Sri Lanka has a new prime minister but there is controversy over the choice. There is criticism that President Gotabaya Rajapaksa continues to use his presidential powers in an arbitrary manner in a continuation of practices that have led to the present crisis. In facing the unprecedented economic and political crisis that grips the country, and widespread public protests, President Rajapaksa pledged to set up an interim government in consultation with party leaders in parliament. However, he did not do so but appointed UNP leader Ranil Wickremesinghe as Prime Minister much to the consternation of all opposition political parties and thereby ended efforts of other parliamentarians to form a national unity government.
The new prime minister brings to his job many years of experience as a five-time prime minister with an unbroken record of more than four decades in parliament. However, he has a very challenging task ahead of him. As the prime minister’s party has only a single seat in parliament, he needs to work in parliament with those from other political parties who are professionals and have a different ethos and have different political interests, but also have the welfare of the country at heart. It must be remembered that this is not a usual government but one established for the revival of the country from moral and economic collapse. Thus, it needs to be very different in those it chooses to hold public office whether from within or from outside parliament.
The National Peace Council wishes Prime Minister Wickremesinghe success in restoring economic and political stability and emphasises that facilitating the restoration of the broken trust between the government and people should be one of his important objectives. It is an opportunity given to the new prime minister to prove himself beyond parochial and familial affiliations and politics, as his success or failure will determine the future of Sri Lanka. For this he needs to build a consensus within parliament that includes the opposition political parties. It is our wish that all support him in this common task of recovery.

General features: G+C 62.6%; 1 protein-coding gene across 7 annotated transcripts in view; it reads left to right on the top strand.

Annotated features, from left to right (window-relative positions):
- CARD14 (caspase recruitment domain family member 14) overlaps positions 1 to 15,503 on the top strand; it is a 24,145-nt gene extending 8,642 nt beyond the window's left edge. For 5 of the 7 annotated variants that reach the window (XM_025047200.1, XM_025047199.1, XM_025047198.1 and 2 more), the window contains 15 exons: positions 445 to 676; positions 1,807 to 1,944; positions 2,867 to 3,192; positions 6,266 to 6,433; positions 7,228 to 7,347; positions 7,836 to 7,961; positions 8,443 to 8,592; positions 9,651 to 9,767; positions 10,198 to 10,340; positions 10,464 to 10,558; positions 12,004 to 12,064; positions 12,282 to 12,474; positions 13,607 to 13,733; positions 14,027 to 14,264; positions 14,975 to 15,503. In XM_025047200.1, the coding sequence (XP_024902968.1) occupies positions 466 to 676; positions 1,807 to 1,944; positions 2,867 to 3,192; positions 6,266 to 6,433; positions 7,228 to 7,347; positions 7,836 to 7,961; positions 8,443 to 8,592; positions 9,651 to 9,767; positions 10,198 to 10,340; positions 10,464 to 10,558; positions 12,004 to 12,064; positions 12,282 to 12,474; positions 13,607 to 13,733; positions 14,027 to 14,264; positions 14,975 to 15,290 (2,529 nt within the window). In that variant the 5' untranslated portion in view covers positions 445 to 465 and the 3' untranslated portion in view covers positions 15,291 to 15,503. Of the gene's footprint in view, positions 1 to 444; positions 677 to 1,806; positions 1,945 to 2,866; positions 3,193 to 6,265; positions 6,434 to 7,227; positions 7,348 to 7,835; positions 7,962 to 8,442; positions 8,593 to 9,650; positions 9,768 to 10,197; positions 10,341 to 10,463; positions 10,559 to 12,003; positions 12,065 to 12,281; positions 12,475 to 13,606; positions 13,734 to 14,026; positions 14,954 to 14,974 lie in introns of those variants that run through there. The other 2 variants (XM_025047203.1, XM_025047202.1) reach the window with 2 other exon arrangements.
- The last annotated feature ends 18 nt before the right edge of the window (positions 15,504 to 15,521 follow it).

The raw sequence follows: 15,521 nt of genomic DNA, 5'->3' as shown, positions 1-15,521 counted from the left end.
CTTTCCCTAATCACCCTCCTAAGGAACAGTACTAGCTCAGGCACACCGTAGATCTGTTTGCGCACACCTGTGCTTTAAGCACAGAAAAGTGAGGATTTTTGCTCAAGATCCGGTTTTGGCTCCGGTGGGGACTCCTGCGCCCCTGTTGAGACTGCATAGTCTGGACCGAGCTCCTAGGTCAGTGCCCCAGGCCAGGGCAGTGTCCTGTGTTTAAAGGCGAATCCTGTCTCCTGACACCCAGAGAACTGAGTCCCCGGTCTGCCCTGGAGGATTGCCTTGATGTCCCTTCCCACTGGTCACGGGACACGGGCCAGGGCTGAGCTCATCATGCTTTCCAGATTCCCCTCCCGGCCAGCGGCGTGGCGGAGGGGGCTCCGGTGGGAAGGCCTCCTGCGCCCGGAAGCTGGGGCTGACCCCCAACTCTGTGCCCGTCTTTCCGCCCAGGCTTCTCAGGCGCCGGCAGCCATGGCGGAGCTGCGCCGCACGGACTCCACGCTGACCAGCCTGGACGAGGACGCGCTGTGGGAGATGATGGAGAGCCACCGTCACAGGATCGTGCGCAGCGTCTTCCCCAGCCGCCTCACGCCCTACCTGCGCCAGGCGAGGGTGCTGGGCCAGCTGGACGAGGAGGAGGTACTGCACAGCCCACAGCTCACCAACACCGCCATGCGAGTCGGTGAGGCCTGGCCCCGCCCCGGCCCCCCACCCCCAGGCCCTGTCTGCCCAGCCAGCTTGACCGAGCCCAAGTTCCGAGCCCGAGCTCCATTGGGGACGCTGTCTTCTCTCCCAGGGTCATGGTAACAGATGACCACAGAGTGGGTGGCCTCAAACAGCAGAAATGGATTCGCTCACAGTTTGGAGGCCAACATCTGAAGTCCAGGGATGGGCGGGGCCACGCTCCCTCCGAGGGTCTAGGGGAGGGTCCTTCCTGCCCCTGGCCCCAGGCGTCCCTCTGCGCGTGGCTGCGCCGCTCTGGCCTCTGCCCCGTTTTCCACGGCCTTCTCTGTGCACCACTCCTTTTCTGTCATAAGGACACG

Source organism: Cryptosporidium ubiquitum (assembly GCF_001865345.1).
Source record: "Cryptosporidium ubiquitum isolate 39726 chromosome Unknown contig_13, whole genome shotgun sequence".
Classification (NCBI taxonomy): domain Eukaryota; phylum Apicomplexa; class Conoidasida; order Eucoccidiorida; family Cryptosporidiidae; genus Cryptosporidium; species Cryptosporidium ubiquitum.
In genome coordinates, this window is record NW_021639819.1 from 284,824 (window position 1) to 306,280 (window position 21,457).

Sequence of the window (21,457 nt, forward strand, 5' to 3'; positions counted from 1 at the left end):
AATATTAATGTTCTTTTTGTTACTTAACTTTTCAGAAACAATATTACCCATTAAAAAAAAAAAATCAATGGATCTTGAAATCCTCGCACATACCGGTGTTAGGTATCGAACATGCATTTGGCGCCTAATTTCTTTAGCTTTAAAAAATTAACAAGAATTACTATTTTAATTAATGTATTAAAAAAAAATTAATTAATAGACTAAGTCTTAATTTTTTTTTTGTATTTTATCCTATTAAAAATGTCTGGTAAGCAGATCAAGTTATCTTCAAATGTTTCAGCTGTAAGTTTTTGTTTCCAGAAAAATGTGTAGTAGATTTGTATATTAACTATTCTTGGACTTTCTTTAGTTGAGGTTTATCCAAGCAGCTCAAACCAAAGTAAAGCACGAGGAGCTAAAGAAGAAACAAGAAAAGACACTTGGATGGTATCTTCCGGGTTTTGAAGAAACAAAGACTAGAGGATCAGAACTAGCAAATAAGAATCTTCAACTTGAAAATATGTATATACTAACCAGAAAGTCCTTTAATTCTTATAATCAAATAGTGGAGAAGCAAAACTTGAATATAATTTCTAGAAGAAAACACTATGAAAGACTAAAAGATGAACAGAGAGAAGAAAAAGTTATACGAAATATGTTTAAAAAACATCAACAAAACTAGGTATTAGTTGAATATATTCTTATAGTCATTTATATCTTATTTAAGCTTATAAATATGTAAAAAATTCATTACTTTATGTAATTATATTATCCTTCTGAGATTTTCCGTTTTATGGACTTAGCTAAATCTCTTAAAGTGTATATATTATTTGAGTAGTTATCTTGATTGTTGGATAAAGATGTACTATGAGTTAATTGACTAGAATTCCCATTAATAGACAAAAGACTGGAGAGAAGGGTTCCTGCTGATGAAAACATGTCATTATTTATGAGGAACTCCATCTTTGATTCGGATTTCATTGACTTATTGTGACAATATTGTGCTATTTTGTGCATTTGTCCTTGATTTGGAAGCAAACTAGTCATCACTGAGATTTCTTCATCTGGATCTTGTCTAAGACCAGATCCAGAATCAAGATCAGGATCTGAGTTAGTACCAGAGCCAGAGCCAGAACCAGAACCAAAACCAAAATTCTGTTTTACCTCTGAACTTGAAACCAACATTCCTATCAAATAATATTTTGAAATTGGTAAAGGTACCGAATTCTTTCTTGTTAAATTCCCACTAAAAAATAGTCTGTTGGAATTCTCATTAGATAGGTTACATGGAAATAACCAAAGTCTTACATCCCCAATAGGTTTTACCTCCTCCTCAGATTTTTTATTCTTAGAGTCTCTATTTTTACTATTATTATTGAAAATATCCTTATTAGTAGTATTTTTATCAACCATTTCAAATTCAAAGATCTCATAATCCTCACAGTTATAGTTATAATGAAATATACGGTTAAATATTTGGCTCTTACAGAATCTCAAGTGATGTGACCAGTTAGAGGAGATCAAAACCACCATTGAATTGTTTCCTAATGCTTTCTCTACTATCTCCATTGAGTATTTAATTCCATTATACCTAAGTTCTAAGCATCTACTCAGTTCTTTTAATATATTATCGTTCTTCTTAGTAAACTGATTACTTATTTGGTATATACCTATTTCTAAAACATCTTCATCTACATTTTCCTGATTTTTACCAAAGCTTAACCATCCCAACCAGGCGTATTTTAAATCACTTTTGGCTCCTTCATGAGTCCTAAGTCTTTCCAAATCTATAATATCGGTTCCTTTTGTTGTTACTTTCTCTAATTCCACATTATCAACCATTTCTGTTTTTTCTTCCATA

The National Peace Council also highly appreciates the commitment of the civic and political activists who have been engaging in public protest and advocacy at Galle Face and elsewhere for over a month without a break, and whose sacrifice has made political change possible. We denounce the use of violence by government-sponsored goons and by anti-government groups and individuals. The killing of people and the torching of buses and private property, including hotels that gave employment to hundreds of people, is especially unacceptable in a time of economic downturn. We are mindful that the resignation of former Prime Minister Mahinda Rajapaksa was forced upon him due to the attack on peaceful protestors by local politicians from the ruling party who were instigated to violence. It would also be important to ascertain who else was responsible for fomenting the violence and hold them accountable before the law.
We call for a structural transformation within the country in which corruption, bigotry and violence is made impermissible. We also call upon President Gotabaya Rajapaksa to honor the commitments he has recently made. The first of these would be to repeal the 20th Amendment without delay and within the next two weeks and transfer executive powers to parliament. We also call for a short time frame to be announced by the president and prime minister regarding the abolishing of the presidency and the holding of fresh general elections.
National Peace Council of Sri Lanka